Format

Send to

Choose Destination
PLoS One. 2014 Feb 26;9(2):e89542. doi: 10.1371/journal.pone.0089542. eCollection 2014.

Dermal substitutes support the growth of human skin-derived mesenchymal stromal cells: potential tool for skin regeneration.

Author information

1
Departamento de Biologia Celular, Embriologia e Genética, Centro de Ciências Biológicas, Universidade Federal de Santa Catarina, Florianópolis, Santa Catarina, Brasil.
2
Departamento de Pediatria, Centro de Ciências da Saúde, Universidade Federal de Santa Catarina, Florianópolis, Santa Catarina, Brasil ; Hospital Infantil Joana de Gusmão, Florianópolis, Santa Catarina, Brasil.
3
Hospital Governador Celso Ramos, Florianópolis, Santa Catarina, Brasil ; Departamento de Cirurgia, Universidade do Sul de Santa Catarina, Florianópolis, Santa Catarina, Brasil.

Abstract

New strategies for skin regeneration are needed in order to provide effective treatment for cutaneous wounds and disease. Mesenchymal stem cells (MSCs) are an attractive source of cells for tissue engineering because of their prolonged self-renewal capacity, multipotentiality, and ability to release active molecules important for tissue repair. In this paper, we show that human skin-derived mesenchymal stromal cells (SD-MSCs) display similar characteristics to the multipotent MSCs. We also evaluate their growth in a three-dimensional (3D) culture system with dermal substitutes (Integra and Pelnac). When cultured in monolayers, SD-MSCs expressed mesenchymal markers, such as CD105, Fibronectin, and α-SMA; and neural markers, such as Nestin and βIII-Tubulin; at transcriptional and/or protein level. Integra and Pelnac equally supported the adhesion, spread and growth of human SD-MSCs in 3D culture, maintaining the MSC characteristics and the expression of multilineage markers. Therefore, dermal substitutes support the growth of mesenchymal stromal cells from human skin, promising an effective tool for tissue engineering and regenerative technology.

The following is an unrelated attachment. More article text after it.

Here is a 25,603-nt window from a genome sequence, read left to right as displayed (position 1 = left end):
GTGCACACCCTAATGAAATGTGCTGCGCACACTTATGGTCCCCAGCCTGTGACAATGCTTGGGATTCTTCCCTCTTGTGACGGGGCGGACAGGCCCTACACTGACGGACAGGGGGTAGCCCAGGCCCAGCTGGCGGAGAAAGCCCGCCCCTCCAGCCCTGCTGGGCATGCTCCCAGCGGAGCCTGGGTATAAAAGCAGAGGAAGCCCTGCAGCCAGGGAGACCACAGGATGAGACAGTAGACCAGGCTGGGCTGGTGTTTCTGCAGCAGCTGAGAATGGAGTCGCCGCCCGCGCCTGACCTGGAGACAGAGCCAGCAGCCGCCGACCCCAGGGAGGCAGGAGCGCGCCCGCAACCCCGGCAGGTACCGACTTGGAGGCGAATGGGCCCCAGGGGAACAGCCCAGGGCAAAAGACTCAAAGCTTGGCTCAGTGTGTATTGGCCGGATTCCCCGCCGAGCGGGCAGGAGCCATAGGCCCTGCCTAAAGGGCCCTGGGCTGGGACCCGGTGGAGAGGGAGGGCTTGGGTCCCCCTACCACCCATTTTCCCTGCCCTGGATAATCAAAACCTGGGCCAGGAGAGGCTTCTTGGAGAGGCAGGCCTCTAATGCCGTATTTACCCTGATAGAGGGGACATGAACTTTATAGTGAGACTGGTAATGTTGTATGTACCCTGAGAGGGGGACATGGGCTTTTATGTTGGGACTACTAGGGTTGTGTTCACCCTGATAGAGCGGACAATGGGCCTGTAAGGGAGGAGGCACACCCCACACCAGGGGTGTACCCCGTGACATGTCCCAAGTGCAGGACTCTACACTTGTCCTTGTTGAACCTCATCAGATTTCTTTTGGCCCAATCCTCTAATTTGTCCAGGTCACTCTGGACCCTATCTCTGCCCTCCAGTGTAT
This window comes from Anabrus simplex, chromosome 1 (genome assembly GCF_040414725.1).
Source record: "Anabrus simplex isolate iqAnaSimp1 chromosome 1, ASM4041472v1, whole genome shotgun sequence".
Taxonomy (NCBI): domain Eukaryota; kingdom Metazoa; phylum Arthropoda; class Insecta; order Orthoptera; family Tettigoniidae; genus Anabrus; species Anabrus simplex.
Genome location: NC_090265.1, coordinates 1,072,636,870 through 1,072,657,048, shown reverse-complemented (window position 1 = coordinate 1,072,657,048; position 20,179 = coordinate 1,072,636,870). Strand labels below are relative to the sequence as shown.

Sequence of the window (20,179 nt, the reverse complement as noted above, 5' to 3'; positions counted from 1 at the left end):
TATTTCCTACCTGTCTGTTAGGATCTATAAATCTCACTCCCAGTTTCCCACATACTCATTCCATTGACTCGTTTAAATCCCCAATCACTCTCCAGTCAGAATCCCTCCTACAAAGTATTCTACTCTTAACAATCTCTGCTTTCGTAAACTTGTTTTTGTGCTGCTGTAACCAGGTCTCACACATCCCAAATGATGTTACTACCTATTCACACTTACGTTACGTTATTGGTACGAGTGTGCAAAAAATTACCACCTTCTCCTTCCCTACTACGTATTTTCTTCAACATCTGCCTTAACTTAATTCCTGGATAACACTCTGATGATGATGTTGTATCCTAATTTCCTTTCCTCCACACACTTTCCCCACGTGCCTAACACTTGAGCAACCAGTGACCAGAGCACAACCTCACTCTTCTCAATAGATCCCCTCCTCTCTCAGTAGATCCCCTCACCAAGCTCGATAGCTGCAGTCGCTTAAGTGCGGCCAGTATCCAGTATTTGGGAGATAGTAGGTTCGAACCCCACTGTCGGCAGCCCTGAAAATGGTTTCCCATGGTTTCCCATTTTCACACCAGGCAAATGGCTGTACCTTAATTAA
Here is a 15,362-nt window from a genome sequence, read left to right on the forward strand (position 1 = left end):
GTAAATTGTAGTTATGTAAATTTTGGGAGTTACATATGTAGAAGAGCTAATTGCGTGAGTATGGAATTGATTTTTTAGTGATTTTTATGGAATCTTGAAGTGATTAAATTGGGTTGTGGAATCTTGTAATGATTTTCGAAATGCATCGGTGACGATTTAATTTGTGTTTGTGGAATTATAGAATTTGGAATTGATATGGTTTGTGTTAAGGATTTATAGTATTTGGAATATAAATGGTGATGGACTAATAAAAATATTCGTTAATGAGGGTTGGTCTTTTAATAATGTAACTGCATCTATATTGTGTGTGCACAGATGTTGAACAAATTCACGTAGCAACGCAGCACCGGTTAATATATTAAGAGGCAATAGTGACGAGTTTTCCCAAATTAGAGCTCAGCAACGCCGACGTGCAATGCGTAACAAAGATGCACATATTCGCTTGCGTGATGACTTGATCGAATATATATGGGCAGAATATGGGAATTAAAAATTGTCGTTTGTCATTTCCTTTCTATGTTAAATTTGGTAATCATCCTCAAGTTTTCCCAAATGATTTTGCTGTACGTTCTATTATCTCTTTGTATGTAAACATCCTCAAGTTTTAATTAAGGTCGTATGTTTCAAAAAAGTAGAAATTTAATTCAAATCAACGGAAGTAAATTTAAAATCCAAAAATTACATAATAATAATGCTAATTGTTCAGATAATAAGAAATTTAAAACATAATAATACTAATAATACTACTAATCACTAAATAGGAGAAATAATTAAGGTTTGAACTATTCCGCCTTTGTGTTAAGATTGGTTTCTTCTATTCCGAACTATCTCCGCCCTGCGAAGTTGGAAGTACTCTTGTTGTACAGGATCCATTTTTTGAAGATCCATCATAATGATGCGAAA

PMID:
24586857
PMCID:
PMC3935879
DOI:
10.1371/journal.pone.0089542
[Indexed for MEDLINE]
Free PMC Article

Supplemental Content

Full text links

Icon for Public Library of Science Icon for PubMed Central
Loading ...
Support Center